Is there more to the situation in Qatar than immediately meets the eye?
On 5th June, Saudi Arabia, Bahrain, the UAE, and Egypt all cut diplomatic ties with Qatar. Yemen and Jordan soon followed. The aforementioned countries expelled Qatari diplomats, while subsequently recalling their own from Qatar. The UAE and Saudi Arabia have closed their borders and airspace, forcing Qatari flights to fly longer routes around the two countries. The two countries have also given Qatari nationals living within their borders two weeks’ notice to return to Qatar.
This dramatic turn of events comes as a result of allegations of Qatar supporting terrorism and destabilizing the region. Some countries also accused Qatar of being pro-Iranian after state-run news network QTV published an article in which the ruling emir, Tamim bin Hamad Al Thani was quoted praising Hamas and Iran—and criticizing the Trump presidency saying it won’t last for long. Qatar denounced the article, claiming it was fake news planted by hackers, but it wasn’t a sufficient explanation for the other Gulf States who immediately blocked all Qatari news outlets. Saudi Arabia closed the Al Jazeera’s offices in the region and revoked their broadcasting license claiming that it has supported Iran backed Houthi rebels who Saudi Arabia are fighting in Yemen although there is little evidence supporting this claim.
The media of these states has been publishing scathing headlines against Qatar for the past few days. Curiously, Bahrain and the UAE have outlawed any statements which sympathize with Qatar. Anyone in Bahrain and the UAE who sympathizes with Qatar or questions the government’s decision to break ties with Qatar could be imprisoned for up to 5 and 15 years respectively.
What further chips away at the legitimacy of these claims is the fact that the leader of the bloc, Saudi Arabia, has a well-known and well documented history of funding and supporting radical terrorist organizations. If the diplomatic freeze of Qatar is not about Terrorism then what is it about?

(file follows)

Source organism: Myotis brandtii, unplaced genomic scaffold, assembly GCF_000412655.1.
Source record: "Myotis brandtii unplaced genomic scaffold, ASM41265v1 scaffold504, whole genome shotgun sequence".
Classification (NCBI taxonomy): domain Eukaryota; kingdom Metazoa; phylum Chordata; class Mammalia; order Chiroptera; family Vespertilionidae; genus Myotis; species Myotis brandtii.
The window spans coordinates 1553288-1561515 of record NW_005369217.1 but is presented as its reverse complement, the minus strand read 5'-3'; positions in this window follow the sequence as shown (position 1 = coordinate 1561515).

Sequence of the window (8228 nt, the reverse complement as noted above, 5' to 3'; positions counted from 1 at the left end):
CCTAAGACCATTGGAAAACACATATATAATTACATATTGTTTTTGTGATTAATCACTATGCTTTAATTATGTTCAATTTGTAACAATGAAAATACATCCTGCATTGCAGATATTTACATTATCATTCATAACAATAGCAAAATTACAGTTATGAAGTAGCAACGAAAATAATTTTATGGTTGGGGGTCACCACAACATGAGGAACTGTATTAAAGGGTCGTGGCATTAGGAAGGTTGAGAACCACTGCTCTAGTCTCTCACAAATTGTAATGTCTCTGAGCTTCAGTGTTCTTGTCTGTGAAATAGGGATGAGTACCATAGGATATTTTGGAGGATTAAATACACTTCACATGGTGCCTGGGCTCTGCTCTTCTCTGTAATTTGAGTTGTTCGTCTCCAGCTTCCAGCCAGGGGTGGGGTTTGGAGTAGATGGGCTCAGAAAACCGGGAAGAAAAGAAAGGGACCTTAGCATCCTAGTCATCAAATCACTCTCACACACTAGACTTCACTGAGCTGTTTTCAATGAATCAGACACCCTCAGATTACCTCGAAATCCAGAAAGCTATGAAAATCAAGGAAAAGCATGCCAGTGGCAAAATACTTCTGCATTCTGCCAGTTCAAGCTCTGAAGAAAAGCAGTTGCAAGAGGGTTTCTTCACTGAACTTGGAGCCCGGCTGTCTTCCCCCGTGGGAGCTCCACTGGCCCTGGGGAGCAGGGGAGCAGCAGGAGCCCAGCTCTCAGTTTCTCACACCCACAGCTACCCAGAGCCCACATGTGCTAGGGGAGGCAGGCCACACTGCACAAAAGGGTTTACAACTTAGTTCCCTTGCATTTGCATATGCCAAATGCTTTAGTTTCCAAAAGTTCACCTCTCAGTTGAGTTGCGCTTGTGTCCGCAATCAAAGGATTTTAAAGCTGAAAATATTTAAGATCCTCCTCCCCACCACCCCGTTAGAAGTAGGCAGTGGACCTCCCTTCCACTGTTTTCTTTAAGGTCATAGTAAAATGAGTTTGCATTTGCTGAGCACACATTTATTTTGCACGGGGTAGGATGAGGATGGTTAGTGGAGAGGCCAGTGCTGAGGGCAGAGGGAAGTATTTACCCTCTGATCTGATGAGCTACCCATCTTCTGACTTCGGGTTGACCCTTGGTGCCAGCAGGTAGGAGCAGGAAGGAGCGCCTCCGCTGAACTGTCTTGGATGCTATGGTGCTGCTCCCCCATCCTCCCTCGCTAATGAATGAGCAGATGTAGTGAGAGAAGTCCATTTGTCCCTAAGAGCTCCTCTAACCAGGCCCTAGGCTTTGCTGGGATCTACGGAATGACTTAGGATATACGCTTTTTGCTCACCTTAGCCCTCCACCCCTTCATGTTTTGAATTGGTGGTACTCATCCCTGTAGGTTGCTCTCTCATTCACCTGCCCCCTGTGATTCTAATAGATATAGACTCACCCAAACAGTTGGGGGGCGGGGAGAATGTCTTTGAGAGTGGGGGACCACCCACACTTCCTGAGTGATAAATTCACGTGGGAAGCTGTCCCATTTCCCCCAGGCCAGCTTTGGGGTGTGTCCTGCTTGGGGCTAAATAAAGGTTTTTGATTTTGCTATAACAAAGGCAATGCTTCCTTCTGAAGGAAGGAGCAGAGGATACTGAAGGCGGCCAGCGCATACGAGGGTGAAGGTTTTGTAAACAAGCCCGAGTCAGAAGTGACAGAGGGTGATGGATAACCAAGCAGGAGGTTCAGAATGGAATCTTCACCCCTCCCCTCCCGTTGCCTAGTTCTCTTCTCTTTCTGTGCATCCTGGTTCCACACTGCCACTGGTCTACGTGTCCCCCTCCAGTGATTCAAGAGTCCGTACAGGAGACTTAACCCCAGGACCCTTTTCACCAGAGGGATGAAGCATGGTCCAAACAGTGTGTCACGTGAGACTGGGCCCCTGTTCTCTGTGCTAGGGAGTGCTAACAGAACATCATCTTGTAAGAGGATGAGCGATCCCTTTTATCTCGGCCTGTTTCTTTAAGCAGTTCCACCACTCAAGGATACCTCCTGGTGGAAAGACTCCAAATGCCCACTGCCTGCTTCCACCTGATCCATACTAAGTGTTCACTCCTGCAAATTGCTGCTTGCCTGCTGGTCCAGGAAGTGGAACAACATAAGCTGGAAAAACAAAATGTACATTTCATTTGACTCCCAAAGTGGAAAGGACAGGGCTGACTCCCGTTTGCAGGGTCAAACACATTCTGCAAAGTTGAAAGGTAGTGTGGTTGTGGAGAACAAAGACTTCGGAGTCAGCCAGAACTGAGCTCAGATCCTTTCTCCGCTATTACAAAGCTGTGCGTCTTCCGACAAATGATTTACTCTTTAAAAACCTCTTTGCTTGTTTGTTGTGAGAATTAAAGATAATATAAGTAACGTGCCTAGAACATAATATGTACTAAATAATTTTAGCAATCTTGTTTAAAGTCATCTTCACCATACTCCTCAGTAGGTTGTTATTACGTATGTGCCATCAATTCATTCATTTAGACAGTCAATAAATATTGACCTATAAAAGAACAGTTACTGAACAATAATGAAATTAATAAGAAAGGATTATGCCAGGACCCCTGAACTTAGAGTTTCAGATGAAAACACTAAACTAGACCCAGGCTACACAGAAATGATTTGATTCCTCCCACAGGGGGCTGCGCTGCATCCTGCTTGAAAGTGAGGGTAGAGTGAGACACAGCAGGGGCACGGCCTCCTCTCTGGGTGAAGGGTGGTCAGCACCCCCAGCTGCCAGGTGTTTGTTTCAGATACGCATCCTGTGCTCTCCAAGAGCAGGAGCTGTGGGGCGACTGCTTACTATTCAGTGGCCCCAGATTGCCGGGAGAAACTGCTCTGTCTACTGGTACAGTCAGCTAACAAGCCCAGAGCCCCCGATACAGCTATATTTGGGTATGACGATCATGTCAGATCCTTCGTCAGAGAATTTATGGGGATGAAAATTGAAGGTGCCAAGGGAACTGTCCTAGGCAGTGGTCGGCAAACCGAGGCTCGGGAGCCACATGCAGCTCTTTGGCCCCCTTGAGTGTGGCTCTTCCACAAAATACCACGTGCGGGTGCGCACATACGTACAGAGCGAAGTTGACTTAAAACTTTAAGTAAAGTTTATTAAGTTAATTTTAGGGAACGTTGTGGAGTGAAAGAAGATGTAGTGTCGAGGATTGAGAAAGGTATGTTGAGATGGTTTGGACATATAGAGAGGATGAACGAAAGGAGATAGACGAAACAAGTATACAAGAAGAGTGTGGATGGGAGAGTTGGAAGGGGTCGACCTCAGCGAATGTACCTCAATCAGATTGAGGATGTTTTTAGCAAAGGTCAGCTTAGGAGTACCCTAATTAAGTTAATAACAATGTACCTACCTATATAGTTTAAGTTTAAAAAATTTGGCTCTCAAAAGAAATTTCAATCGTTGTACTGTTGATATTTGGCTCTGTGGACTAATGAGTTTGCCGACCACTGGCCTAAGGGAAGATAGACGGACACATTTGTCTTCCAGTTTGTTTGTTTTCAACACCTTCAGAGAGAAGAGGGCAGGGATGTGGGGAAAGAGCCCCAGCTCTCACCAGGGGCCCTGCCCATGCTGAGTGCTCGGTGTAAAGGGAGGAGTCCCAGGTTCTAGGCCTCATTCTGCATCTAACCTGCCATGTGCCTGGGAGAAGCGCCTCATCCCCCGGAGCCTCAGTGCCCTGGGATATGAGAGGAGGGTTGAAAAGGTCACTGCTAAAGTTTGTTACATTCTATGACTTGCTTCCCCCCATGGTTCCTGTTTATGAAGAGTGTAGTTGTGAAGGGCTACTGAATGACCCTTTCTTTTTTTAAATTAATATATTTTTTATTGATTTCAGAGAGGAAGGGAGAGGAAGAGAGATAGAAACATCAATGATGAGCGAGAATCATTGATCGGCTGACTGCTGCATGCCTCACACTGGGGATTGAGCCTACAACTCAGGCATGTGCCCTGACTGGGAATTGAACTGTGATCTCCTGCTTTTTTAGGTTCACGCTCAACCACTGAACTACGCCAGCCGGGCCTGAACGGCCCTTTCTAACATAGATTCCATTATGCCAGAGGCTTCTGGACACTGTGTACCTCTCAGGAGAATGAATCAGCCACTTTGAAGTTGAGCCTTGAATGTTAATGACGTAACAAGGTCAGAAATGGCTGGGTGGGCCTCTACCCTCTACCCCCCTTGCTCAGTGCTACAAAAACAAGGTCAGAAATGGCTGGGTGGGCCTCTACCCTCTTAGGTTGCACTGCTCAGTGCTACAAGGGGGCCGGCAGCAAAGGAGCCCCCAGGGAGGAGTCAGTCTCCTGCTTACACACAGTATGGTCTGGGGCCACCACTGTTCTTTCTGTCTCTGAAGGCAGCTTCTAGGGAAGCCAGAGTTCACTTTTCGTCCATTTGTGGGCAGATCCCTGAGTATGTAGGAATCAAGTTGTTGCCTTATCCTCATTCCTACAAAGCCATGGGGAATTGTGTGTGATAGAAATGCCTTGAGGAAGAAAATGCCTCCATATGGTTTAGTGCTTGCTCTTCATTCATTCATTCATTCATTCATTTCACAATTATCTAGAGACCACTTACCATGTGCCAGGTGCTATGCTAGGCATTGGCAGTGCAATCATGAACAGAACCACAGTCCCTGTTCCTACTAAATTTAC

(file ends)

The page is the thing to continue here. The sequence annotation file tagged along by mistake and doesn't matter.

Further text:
To answer this question, we need to go back to 2011, the time of the Arab Spring. Before this time, Qatar’s foreign policy was to act as a neutral mediator for conflicts in the region, thus holding international relevance as well as appeasing all its neighbors. When the Arab Spring arrived, Qatar foresaw the current governments of countries like Libya, Tunisia and Egypt. It stepped out of the role of neutral mediator to an active participant in regional affairs by backing the people led movements in these countries, despite the anger of its neighbor Saudi Arabia who supported the authoritarian regimes that were then in place. Qatar was essentially investing in the future in terms of global influence, and it did so through its pan-Arab news channel Al Jazeera. In the case of Libya, it even provided weapons and training. These bold actions marked the beginning of tensions between Qatar and its neighboring gulf states.
Fast forward to the current situation and it looks like Qatar’s investment didn’t pay off. In 2013 President Mohammed Morsi of the Muslim Brotherhood who had risen to power during the Arab spring was overthrown in a military coup. After this, the UAE and Saudi Arabia funded the new Egyptian government with 30 billion dollars. In Libya, the UAE and Egypt are backing General Khalifa Haftar in his fight against the current Libyan government. The message is very clear. The rest of the GCC wants to return to the old days of authoritarianism and orthodoxy. And Qatar is not helping.
This isn’t the first time that Qatar’s independent foreign policy has caused trouble. In March 2014, Saudi Arabia, Bahrain and the UAE had pulled their ambassadors from Qatar over allegations of interference in their internal affairs.
The freeze against Qatar can be likened to a modern-day siege. The GCC countries have surrounded the fort waiting for Qatar to surrender and submit to their demands. Saudi Arabia chalked up a list of 10 demands on Wednesday which included severing all ties with Iran, expelling members of Palestinian militant group Hamas and the pan-Arab political Islamic group Muslim Brotherhood. A major demand was curtailing the freedom of state media outlet Al Jazeera. However, in response Qatar said it will “not surrender” its foreign policy. It looks as though there’s a long way to go for this rift to be resolved.